Introduction: Active Control Windmill
This instructable was created in fulfillment of the project requirement of the Makecourse at the University of South Florida (www.makecourse.com)
I got to choose a project to design and build from the ground up. I decided I wanted to try and build a windmill that sensed the wind direction and actively faced it, without needing a vane or tail. As my focus in this project was on the sensor and PID control combination, the windmill does nothing with the energy that spins the blades. Feel free to modify the design to be more useful!
What follows is not the only way to build this. I had to solve several unforeseen problems along the way and it led to me using different materials or tools. Several times I made do with parts on hand or scavenged from old appliances or tech. So again, feel free to zig where I zagged.
In order to fully document this project, I would have to effectively destroy my project in order to provide pictures of each build step. I am unwilling to do that. Instead I have provided the 3d models, materials list, and provided helpful hints I learned the hard way along the way.
I have included the Arduino code and the Autodesk files. You will also need the following:
-Small pipe cutter
-Soldering iron, solder, flux
-Razor or boxcutter or exacto knife
-Hot glue gun
-(optional) heat gun
-24 inches of .25 inch diameter aluminum tubing (I got mine from Mcmaster-Carr)
-ULN2003 stepper controller
-(option 1) Gravity motor shield and hall effect sensor from DfRobot
-(option 2) any other analog rotational sensor
-3+ lead slipring or pancake ring
-bearings for the nose assembly
-Wood for a platform
-Batteries (I use a 9v for the board and power the stepper with a 7.8 Li-Po)
-RC plane push rods (any stiff small diameter wire will do.)
Step 1: Model the Windmill
I used Autodesk Inventor Student edition to model this windmill project. I have included the stl files in this Instructable. If I were to do this again, I would drastically increase the surface area of my blades so they would work better at this scale.
Things to keep in mind while modeling your project is the scale of your parts vs the resolution/tolerances of your available printer. Make sure you scale your model so it will fit any required sensors or other onboard equipment.
Also I found that the strength concerns led me to use per-manufactured items, like the aluminum tubing, for structural parts. I bought my bearings from Mcmaster-Carr and they had a 3d model of them that I used to make a mount the fit them very well.
I found that drawing parts before I attempted to model them helped the process go faster as well as lessened the amount of adjustments I needed to make to get the parts to work together.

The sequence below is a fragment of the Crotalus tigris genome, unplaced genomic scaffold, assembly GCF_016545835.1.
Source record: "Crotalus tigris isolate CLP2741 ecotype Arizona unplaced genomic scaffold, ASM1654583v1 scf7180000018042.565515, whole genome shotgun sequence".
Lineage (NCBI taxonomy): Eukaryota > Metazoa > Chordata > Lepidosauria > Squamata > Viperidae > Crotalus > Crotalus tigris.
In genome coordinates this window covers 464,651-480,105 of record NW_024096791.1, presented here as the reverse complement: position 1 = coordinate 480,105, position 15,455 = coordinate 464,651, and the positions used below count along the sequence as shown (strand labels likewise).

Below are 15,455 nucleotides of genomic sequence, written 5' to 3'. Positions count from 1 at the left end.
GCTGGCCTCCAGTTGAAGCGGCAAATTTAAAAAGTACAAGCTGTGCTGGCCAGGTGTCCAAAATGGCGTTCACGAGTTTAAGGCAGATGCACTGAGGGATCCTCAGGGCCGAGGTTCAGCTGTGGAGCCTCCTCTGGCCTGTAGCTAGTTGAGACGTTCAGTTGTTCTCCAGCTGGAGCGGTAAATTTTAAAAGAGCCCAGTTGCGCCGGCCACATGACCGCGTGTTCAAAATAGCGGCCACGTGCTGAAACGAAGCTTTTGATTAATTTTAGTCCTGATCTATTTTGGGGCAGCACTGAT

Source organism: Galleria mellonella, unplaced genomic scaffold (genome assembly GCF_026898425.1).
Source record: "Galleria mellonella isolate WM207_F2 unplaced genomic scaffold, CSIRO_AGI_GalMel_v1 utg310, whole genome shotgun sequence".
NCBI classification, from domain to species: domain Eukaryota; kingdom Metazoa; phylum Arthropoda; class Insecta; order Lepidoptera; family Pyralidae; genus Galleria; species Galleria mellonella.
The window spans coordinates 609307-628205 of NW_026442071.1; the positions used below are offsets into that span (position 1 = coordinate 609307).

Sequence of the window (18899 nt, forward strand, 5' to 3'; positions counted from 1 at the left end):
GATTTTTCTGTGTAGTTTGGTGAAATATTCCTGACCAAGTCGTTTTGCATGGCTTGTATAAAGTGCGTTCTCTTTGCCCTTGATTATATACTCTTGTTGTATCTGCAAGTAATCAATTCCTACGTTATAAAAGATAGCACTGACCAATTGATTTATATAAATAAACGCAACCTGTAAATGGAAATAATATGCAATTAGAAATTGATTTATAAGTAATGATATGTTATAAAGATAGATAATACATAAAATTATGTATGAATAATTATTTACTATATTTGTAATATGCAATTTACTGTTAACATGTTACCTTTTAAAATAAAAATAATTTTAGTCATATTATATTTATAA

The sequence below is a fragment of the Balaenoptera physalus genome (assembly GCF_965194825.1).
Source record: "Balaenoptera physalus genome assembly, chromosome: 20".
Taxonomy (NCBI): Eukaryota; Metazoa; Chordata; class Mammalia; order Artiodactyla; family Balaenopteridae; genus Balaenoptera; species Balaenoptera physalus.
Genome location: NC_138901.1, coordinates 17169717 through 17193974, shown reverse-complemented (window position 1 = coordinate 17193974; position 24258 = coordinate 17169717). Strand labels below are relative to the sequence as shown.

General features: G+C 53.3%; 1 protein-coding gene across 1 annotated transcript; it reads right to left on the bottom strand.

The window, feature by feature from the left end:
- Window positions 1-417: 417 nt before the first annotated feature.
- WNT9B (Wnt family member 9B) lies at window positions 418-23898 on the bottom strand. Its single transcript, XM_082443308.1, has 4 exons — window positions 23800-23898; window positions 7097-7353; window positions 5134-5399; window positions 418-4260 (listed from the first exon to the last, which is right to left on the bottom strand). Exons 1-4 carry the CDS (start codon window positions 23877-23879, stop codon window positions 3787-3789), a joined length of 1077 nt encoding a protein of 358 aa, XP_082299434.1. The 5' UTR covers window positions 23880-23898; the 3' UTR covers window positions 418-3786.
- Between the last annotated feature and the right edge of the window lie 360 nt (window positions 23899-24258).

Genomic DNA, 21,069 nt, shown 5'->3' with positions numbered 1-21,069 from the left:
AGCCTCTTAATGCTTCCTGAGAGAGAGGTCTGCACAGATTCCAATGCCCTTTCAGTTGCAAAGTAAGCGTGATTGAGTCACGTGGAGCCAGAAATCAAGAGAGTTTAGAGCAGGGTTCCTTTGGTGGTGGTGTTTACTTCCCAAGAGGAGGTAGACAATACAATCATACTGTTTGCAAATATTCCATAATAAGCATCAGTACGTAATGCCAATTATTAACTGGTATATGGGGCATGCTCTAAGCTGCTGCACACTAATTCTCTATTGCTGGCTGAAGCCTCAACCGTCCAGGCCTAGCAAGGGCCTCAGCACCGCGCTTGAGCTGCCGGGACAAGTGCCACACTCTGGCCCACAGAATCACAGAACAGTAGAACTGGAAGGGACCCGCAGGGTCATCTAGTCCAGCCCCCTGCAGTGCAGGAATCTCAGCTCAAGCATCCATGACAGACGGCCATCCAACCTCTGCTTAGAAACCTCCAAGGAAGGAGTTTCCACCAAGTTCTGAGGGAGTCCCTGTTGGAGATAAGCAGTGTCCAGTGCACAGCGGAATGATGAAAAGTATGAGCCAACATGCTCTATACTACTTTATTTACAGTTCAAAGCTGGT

Step 2: Assemble the Prints.
Knock off any burrs on bearing surfaces; sand them as well if needed.
I used a heat (carefully!) to straighten a couple of the blades that bent while cooling.
Go slow when inserting hardware into their mounting slots/holes.
Once the structure is assembled, add your sensors and electronics. I hotglued the electronics into position within the project box and used the soldering iron to "weld" the sensor mount into its mounting slot within the body.
Step 3: Assemble the Electronics
Ensure you have good connections to everything. No exposed wire; no potential short circuits.
Ensure your sensor is solidly mounted.
Reference the code in order to identify which pins are plugged where. (i.e. the stepper motor wires or the sensor analog wire.)
I powered the motor with an external source rather than through the Arduino board. I didn't want to damage the board if the motor drew to much current.
Step 4: Program the Arduino
The program and closed loop control scheme is the core of this
project. I've attached the Arduino code and it is fully commented. When tuning the PID, I found that I had an easier time if I did the following: 1) Set all PID gains to zero. 2) Increase the P value until the response to error is a steady oscillation. 3) Increase the D value until the the oscillations resolve. 4) Repeat steps 2 and 3 until you can gain no further improvement.
5) Set P and D to the last stable values. 6) Increase the I value until it returns to the setpoint with no steady state error.
Because of the mechanical design I created a deadzone function to cut power to the motor when the windmill is correctly oriented. This drastically cuts down on the heat in the stepper motor. Before this I ran it and it got hot enough to warp the tower platform and fall out of it's mount.
The blade assembly isn't perfectly balanced and it's heavy enough to cause the pivot assembly to wobble. The wobble essentially gives spurious sensor info to the PID process and adds noise causing excess movement and thus heat.
Step 5: Be an Engineer!
Once everything is assembled and programmed, find a fan or a tropical storm and test out your creation! Part of the fun for building this was figuring out how to solve the problems that popped up. This Instructable is light on detail for that reason.
Additionally, if you attempt to build this and figure out better solutions then I did, please share them.We can all learn from each other.